This arrangement or collaboration or whatever you want to call it, is the future. Retailers and brands do not decide where or how consumers will seek their products or services. The consumer will decide, and the retailer had better be there: wherever, whenever, how, and however they desire the retailer to be present… or else! Period!

Thus, Amazon is still breathing as it makes itself accessible “offline” on 34th Street in Manhattan, and likely soon to be rolled out across the country. Between Amazon and Zappos, it will be interesting to see how these masters of Online will transform the Offline shopping world, too.






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Samsung ‘s mobile chief keeps his job

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Year-To-Date Winners: We Have Found The Market And It's Apple

APPLE – THE BEST OPPORTUNITY EVER?

I SEE APPLE GOING BACK ABOVE $300, SOONER RATHER THAN LATER

Samsung said Monday the head of its faltering mobile business would keep his job despite an alarming decline in profits, as the electronics giant announced a year-end personnel reshuffle.

A number of leading executives were moved or promoted, but the three co-CEOs of Samsung Electronics all retained their posts, including J.K. Shin, components unit chief Kwon Oh-Hyun and the head of the consumer electronics division B.K. Yoon.

Shin’s position had been seen as particularly vulnerable, as the mobile unit that was responsible for Samsung’s extraordinary run of record profits in recent years was also behind the slump in the past two quarters.

Shin “made many contributions in making Samsung Electronics the world’s top mobile handset maker”, Samsung Group spokesman Lee June told reporters.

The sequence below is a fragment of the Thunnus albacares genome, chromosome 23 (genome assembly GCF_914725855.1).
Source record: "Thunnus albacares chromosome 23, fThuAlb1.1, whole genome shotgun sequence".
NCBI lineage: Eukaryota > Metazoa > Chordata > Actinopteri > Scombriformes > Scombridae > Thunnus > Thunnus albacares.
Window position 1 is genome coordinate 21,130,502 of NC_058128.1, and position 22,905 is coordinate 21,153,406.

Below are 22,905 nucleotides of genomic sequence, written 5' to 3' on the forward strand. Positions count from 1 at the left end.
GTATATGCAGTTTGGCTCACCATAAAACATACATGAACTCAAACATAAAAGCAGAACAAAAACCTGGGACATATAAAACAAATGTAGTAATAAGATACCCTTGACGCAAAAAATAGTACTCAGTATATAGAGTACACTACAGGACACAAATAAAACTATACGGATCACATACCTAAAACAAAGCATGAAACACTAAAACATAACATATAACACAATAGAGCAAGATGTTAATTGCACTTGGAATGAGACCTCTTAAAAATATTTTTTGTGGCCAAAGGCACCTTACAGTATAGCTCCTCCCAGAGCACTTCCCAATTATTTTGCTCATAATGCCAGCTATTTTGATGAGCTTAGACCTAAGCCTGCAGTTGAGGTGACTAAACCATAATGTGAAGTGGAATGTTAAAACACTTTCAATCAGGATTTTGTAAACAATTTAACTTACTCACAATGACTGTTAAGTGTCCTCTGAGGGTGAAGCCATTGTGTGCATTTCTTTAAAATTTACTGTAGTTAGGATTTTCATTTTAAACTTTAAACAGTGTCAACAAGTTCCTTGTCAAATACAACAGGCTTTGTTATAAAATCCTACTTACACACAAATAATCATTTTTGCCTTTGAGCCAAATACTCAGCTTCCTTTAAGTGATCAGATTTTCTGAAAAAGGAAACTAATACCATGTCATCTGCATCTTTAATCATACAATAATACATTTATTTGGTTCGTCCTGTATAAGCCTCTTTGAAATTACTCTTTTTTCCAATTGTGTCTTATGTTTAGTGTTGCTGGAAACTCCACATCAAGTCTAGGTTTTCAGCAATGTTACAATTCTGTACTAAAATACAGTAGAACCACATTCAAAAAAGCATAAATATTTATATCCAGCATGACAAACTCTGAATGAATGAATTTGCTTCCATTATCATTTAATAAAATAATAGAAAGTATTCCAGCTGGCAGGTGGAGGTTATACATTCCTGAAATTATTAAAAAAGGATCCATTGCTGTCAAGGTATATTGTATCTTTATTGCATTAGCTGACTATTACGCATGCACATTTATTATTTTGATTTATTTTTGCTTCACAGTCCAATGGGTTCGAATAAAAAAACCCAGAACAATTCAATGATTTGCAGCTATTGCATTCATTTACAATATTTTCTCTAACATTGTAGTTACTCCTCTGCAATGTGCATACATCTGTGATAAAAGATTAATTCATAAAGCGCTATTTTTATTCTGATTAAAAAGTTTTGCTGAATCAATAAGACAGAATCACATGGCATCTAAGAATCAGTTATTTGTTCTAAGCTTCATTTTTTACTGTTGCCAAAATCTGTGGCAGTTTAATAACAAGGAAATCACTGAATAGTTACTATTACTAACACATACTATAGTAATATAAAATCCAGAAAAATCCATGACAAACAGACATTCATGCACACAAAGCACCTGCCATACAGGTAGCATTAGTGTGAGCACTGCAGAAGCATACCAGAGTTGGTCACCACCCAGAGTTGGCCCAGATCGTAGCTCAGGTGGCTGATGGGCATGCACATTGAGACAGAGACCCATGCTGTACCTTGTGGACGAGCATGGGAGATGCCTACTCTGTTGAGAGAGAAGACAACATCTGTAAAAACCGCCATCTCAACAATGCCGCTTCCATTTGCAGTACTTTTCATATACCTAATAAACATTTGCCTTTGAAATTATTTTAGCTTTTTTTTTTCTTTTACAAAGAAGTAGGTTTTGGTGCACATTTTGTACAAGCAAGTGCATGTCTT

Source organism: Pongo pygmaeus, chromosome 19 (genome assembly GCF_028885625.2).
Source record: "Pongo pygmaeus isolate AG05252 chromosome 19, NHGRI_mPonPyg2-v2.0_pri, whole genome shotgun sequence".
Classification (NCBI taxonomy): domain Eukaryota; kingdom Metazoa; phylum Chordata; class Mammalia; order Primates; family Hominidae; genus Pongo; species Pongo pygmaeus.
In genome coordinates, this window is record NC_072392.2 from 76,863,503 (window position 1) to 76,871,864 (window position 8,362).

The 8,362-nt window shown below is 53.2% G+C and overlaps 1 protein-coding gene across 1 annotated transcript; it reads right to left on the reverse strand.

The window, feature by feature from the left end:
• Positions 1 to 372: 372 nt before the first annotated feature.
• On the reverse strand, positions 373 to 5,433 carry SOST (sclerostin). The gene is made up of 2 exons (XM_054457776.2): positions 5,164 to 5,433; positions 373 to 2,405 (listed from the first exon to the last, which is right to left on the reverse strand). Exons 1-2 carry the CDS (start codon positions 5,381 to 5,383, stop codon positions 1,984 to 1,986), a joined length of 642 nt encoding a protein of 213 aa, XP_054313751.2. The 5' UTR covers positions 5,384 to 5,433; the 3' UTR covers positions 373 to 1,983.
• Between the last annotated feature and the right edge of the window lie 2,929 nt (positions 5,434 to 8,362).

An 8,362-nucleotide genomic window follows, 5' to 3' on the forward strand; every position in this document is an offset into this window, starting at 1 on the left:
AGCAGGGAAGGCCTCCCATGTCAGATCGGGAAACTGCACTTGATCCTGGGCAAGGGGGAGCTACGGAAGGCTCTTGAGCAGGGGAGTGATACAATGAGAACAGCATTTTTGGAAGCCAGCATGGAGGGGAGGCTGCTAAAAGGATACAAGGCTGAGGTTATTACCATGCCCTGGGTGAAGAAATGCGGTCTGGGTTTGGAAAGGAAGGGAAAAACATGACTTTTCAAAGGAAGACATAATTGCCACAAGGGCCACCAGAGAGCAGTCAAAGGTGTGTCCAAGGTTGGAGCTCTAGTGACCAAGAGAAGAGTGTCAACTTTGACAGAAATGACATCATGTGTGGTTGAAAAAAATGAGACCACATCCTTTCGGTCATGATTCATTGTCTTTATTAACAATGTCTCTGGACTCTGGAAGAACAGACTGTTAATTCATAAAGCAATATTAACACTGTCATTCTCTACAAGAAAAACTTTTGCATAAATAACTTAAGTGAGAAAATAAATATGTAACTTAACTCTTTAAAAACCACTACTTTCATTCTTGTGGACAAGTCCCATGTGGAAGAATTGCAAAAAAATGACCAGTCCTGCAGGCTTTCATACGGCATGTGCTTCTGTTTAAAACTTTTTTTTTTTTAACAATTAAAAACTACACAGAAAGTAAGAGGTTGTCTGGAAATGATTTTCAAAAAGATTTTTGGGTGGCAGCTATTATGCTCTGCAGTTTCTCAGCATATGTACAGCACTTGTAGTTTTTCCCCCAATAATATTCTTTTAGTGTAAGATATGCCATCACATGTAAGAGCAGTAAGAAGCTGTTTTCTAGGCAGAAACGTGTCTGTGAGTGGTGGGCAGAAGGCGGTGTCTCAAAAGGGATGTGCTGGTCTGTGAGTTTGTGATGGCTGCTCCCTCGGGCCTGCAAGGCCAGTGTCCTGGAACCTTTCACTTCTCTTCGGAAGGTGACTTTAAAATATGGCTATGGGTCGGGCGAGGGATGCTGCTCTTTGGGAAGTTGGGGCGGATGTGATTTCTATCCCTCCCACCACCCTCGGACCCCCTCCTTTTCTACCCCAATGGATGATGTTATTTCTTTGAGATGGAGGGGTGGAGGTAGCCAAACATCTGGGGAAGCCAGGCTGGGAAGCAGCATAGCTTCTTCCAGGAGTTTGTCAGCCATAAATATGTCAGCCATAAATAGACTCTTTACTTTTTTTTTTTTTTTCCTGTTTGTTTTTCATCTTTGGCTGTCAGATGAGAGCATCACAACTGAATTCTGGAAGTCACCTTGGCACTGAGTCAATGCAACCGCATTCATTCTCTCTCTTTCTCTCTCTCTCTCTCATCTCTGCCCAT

“We believe he would have a chance to help (Samsung) make another jump in this changing environment in the future,” Lee said.

Shin, 58, has led Samsung Electronics’ mobile unit since 2012 and played a key role in the South Korean giant’s rise to become the world’s top smartphone maker.

But the firm recently saw profits squeezed by escalating competition with Apple (NasdaqGS: AAPLnews) ‘s iPhones in the high-end market and cheap handsets of Chinese rivals like Xiaomi in the low-end segment.

Samsung posted a 50-percent drop in third-quarter net profit, following a 20 percent drop in the previous quarter.

The net profit for the July-September period was the lowest for nearly three years.

Samsung produces a range of products from handsets to memory chips and TVs but the mobile business comprises the lion’s share of its overall sales.

The family-run company is currently embarking on a major restructuring programme ahead of a generational ownership succession.

Last week it announced the $1.7 billion sale of stakes in four affiliates and a $2.0 billion share buyback.